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Great day for coming a sporting second

Sports fans enjoyed a feast of great British seconds yesterday. At the World Athletics Championships in Athens, the 4 x 400 metres relay team came off worse in a continuing struggle with the United States - which dates back to Britain's famous victory in the event in 1991 - while Damon Hill, the motor-racing world champion, came heartbreakingly close to claiming victory in the Hungarian Grand Prix.

In Athens, the relay team had been billed as the last golden hope of a world title in a championship coloured a dull silver for an expectant press and public. Iwan Thomas, Mark Richardson and Jamie Baulch, all finalists in the individual event, were joined by Roger Black, the Olympic silver medallist. But after a slightly sluggish start from Thomas, the fastest man in the world coming into the championships, but exhausted after his long sequence of races, the Americans stayed tantalisingly out of reach.

Hill, who has spent the season fending off the criticism of media, fans and his team owner alike and battling to a make a new car competitive, had an extraordinary triumph snatched from his grasp when mechanical trouble struck with victory in sight.

With three laps to go, he led by more than 30 seconds from Jacques Villeneuve, the Canadian lead driver with the once all-powerful Williams team, which had dispensed with Hill's services at the end of last season, and was firmly on course to win his first race for Arrows.

But a hydraulic-pump problem caused Hill's car to slow dramatically. He was powerless to resist as Villeneuve whittled down his advantage before passing him on the final lap. Hill held on to second, still an extraordinary performance given that he had only managed one world championship point this season. He had first hinted at what might be late in Saturday's practice session, when he jumped from seventh to third place on the starting grid with his final flying lap.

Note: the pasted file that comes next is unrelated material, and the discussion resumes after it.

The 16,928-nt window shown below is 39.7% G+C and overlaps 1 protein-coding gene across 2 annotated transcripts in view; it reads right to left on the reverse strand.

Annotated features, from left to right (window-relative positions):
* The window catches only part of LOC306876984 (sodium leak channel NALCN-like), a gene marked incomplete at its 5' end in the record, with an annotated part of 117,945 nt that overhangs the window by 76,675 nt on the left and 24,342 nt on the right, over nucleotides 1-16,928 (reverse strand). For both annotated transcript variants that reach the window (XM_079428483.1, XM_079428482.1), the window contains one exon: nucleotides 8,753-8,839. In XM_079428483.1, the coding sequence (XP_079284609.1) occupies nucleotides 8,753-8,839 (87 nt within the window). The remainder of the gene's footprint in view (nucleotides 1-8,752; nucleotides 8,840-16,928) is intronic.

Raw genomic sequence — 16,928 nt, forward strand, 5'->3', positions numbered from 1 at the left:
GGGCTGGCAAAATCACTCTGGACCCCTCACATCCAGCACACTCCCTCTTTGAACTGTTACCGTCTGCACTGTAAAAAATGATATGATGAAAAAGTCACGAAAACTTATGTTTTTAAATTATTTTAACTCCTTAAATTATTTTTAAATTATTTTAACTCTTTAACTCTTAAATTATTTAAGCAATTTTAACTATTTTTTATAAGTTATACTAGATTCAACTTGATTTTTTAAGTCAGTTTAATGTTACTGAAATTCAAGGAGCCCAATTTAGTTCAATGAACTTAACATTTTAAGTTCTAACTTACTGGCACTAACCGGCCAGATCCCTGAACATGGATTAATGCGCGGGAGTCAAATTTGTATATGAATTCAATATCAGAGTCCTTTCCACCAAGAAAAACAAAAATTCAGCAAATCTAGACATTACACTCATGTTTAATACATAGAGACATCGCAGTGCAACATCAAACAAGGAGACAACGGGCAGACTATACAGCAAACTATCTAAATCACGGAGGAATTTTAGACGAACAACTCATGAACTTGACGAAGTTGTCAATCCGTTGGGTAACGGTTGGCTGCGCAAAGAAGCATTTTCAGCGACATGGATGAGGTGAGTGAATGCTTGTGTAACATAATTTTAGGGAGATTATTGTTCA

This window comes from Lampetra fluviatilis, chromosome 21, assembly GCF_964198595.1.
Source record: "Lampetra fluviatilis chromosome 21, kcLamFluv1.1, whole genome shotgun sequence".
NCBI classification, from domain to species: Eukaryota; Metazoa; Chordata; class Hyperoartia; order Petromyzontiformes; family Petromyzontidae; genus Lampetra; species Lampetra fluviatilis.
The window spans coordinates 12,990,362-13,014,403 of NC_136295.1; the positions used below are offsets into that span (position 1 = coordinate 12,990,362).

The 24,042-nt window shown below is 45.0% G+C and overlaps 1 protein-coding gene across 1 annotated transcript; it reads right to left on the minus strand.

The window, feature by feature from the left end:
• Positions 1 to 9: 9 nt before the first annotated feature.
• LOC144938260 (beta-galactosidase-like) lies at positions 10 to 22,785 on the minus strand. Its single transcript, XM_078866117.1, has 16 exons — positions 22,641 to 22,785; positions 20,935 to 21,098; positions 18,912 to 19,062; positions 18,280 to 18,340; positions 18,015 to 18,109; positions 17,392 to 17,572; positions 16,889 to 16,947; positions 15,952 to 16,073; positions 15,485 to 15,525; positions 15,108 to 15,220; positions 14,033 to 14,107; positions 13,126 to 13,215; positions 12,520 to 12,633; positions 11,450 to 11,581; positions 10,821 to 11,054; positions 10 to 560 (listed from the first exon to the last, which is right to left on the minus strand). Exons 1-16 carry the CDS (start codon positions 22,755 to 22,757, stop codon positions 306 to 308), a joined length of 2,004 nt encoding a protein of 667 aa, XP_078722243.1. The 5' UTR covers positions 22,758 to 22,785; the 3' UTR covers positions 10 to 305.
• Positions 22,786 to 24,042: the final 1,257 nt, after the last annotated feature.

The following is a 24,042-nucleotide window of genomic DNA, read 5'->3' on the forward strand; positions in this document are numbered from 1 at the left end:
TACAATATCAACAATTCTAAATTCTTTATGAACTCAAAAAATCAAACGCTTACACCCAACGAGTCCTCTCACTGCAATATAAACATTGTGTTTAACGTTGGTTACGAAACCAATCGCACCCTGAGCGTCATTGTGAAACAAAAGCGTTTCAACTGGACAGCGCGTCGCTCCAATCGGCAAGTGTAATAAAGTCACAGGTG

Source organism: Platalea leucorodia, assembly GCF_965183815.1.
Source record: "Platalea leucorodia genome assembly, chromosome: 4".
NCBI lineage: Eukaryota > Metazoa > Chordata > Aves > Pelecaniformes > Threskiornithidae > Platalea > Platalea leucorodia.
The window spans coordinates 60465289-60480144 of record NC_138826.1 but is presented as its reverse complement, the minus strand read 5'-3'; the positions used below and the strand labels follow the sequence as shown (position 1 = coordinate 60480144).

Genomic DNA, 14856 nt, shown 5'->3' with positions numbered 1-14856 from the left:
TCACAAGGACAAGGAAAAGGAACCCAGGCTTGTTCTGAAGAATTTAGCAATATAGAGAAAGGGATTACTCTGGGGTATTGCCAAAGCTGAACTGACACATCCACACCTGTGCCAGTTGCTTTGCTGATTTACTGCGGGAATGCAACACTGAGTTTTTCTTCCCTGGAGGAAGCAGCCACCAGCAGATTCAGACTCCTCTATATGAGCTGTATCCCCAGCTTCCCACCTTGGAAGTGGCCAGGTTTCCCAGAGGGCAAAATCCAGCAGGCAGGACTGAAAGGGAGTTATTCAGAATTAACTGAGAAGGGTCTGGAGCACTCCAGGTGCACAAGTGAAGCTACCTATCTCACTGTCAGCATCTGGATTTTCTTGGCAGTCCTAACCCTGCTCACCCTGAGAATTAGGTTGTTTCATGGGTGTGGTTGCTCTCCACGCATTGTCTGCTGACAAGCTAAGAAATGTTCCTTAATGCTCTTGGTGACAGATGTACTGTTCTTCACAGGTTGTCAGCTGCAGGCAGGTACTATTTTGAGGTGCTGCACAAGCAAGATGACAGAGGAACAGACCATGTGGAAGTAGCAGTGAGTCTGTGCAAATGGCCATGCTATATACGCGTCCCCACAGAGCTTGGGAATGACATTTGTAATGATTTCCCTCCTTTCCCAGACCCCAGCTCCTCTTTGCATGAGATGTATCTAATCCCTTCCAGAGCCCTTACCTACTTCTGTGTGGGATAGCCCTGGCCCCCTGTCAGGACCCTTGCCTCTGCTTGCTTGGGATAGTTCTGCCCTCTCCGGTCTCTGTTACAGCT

"I started to have problems with the hydraulic pump," Hill said. "The throttle became intermittent and I couldn't change gear. I needed a 40-second lead on the final lap, not 30." Tom Walkinshaw, Hill's Arrows team boss, who had publicly criticised him before the British Grand Prix, could not hide his disappointment. "Damon did a fantastic job," he said, "and deserved to win."

England's cricketers finished plumb second and last to Australia when they collapsed to 186 all out after being set 451 to win at Trent Bridge. Australia take the series 3-1 and retain the Ashes.

Full reports, Sport Tabloid